Movie Reviews: Sully




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Tom Hanks and Aaron Eckhart
     Warner Bros. (96 minutes)
     A heroic airline pilot re-enacts his emergency landing of an airplane full of passengers on the Hudson River.
     Tom Hanks, Aaron Eckhart, Anna Gunn, Mike O’Malley, Jamey Sheridan
Bottom Line:

Samantha Ofole-Prince

The last time audiences saw Tom Hanks in a major motion picture, he was playing the heroic Capt. Phillips in the award-winning movie of the same name. He's back at the helm of another heroic character Capt. “Sully” Sullenberger – the pilot who glided his disabled plane onto the frigid waters of New York’s Hudson River.  For the Oscar-winning actor, it’s a role that was impossible to turn down.

“Sometimes you read something that is so stirring and I knew I wanted at least a shot at it, even though I’d been working pretty steadily for about six years,” Hanks says, who postponed a well-earned break to join the cast.  “I felt like I couldn’t pass up the chance.”

Based on the real events that took place on Jan. 15, 2009 when a veteran pilot averted a potential disaster by choosing to land on the Hudson River and saving 155 souls onboard, the movie focuses primarily on the National Transportation Safety Board investigation into whether his decision was justified.

“I’m not an aviator, but I know you’re not supposed to be able to make a landing like that. This was a very pragmatic man who understood the realities of what he’d done and what it meant,” continues Hanks who is one of only two actors in history to win back-to-back Best Actor Academy Awards.

Directed by Clint Eastwood, the film begins with Sully (Hanks) being grilled by officials (Anna Gunn, Mike O’Malley, Jamey Sheridan) over what took place onboard the airliner and why he declined instructions to return to LaGuardia Airport for a safer landing.

Despite being hailed a hero by the passengers and crew whose lives he saved, the implication is that he risked hundreds – if not thousands – of lives by choosing the river as a runway. Recounting the real events, “Sully” not only features the terrifying moments that everyone on the plane went through, but also the incredible rescue efforts that were immediately undertaken to get the stranded passengers out of the river’s frigid waters.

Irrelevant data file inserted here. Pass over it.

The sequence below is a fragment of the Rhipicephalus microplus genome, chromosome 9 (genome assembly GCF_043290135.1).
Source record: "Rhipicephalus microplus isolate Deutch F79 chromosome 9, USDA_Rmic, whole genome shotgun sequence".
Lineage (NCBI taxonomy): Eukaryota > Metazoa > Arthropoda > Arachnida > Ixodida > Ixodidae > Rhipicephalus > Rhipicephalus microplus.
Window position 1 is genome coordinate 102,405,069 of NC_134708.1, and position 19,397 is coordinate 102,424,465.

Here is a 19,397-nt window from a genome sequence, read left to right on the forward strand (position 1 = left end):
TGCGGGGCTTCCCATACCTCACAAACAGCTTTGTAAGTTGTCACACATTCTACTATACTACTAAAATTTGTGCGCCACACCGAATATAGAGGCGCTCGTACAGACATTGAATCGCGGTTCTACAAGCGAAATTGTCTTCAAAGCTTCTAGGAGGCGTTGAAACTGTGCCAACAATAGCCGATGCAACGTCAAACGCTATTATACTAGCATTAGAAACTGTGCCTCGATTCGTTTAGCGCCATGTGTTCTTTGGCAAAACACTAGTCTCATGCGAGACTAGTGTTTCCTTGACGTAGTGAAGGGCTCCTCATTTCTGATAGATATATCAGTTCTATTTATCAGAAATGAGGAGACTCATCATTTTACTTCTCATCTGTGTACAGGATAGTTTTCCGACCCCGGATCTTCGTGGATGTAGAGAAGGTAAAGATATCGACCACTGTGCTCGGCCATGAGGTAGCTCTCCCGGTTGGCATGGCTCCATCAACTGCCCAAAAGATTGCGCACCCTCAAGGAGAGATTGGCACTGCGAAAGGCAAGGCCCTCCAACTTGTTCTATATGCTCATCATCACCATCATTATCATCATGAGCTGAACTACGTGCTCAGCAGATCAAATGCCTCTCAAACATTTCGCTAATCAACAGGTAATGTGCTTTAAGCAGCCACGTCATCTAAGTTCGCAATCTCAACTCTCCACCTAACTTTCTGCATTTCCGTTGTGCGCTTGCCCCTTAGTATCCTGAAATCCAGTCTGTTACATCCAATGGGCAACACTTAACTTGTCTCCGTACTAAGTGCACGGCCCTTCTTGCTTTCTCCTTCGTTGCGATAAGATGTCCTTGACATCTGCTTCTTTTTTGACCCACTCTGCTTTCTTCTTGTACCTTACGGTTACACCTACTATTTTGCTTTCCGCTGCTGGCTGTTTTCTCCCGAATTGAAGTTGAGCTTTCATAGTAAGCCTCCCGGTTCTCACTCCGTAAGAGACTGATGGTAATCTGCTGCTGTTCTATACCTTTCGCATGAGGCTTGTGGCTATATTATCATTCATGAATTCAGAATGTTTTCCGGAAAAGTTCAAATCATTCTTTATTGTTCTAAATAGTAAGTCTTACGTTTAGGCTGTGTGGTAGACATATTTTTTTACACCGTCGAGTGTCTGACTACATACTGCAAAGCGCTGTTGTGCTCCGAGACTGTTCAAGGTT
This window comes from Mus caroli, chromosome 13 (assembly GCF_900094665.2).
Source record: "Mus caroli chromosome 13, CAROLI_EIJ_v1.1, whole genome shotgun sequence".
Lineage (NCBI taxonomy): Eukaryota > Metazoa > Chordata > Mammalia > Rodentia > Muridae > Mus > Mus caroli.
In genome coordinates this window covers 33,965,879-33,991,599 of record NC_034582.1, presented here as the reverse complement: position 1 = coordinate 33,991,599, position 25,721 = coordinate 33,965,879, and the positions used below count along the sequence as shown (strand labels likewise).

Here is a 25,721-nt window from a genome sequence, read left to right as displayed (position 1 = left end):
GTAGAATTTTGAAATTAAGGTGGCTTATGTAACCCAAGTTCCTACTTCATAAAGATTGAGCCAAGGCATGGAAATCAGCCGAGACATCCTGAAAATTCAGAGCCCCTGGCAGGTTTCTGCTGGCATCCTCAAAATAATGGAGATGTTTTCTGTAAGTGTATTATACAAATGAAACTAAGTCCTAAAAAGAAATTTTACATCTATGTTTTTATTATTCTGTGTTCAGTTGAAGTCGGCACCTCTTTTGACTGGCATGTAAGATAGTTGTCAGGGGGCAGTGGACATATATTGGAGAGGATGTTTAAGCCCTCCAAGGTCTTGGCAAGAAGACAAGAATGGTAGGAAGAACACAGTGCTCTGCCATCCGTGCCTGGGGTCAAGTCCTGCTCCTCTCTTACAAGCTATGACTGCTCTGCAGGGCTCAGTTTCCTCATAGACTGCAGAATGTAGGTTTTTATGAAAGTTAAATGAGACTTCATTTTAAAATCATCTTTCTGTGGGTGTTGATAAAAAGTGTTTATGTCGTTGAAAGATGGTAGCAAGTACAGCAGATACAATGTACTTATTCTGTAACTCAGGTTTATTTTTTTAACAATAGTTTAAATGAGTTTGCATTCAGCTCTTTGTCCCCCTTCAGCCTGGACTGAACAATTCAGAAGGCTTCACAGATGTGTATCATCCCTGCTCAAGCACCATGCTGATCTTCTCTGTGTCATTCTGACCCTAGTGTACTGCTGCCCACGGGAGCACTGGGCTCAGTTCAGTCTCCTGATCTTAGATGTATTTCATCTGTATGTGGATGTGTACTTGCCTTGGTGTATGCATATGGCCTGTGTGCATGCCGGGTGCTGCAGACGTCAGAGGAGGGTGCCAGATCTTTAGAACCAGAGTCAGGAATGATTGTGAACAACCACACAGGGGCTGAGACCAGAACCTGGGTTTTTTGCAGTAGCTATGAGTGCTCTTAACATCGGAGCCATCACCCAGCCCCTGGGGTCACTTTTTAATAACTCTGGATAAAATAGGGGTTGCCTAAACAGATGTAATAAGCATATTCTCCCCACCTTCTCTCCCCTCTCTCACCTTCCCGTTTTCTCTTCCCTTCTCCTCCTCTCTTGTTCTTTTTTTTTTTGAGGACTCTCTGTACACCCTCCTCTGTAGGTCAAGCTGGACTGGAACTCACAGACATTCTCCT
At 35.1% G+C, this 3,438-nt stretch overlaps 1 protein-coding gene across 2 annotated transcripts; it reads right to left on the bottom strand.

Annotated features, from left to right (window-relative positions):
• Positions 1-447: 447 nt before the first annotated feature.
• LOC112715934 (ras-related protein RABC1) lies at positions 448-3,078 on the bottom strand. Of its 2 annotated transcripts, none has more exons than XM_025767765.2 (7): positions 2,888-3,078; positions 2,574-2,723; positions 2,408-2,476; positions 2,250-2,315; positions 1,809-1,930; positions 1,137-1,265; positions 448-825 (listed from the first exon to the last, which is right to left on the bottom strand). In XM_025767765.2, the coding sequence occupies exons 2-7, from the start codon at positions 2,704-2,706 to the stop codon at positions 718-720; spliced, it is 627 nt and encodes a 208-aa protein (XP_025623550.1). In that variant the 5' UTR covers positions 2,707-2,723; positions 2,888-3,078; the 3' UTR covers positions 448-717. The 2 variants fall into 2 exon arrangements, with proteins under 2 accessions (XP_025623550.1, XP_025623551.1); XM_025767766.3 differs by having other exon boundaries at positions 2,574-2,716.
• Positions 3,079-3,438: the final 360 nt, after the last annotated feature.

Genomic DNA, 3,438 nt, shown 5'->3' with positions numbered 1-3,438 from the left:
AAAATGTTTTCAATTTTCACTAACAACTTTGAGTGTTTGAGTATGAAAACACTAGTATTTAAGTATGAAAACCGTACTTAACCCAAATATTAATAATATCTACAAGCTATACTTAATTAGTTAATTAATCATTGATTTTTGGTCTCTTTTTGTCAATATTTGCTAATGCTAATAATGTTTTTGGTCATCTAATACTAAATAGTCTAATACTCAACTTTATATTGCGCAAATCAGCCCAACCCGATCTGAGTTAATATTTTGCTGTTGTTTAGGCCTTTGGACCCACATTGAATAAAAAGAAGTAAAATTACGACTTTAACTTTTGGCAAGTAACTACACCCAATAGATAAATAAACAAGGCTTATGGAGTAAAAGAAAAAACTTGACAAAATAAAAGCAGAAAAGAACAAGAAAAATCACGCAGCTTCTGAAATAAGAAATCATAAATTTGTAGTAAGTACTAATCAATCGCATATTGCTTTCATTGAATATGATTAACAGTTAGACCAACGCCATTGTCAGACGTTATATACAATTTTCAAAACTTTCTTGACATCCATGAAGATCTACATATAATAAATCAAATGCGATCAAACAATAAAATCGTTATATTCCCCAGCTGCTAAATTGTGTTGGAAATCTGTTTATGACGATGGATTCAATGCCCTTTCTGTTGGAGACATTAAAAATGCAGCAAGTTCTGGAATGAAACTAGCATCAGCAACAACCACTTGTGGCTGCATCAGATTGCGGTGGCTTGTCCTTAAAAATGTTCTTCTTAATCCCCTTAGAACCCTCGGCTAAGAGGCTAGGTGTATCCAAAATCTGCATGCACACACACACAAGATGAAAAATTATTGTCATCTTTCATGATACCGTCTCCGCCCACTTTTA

The film also explores their very real aftermath of how Sully and his co-pilot, Jeff Skiles (Aaron Eckhart), were being interrogated by the investigative board, and the constant nightmares he had about what could have happened had he turned that plane around in search of a less watery airfield. With a few minutes dedicated to the actual crash, most of the screen time is spent following the pilots as they battle with government bureaucrats.

The acting is solid, but there’s little suspense in this 96-minute film as most will never forget those media images of the passengers standing on the wings of the plane on the river in freezing weather, but seeing how the actual events unfold in IMAX does make it worth watching. The film, which is being released on a 9/11 anniversary weekend, has some extremely impressive special effects. The FX team delivers a remarkable visual rendition of the forced water landing, which occurred moments after takeoff from New York’s LaGuardia Airport, after a flock of birds struck the US Airways and took out both engines.

Hollywood loves its heroes, which explains why “Sully” made it to the big screen, and the reason why this pilot’s actions are so famous is because there were no casualties. Hanks, having played numerous real life characters, expertly portrays a good man who did an even greater thing.

“His heroic act was to follow his instincts as opposed to the steps in the book,” Hanks says. “He would never say he is a hero, but that was one heroic thing he did. It is a quintessential New York story.”

The supporting cast includes Laura Linney in the pivotal role of Lorrie Sullenberger, Michael Rapaport, Holt McCallany, and ferryboat Captain Vincent Peter Lombardi, playing himself.

There’s an unforgettable scene in the film where recalling 9/11, someone says, “It’s been a while since New York had news this good, especially with an airplane in it.” To which, Capt. Sullenberger responds, “I think it gave everyone a chance to have hope, at a time when we all needed it.”

It’s a basic story of a heroic act, but the chance to see an IMAX-shot recreation of the landing of a commercial airliner in the middle of an icy river makes it worth watching.

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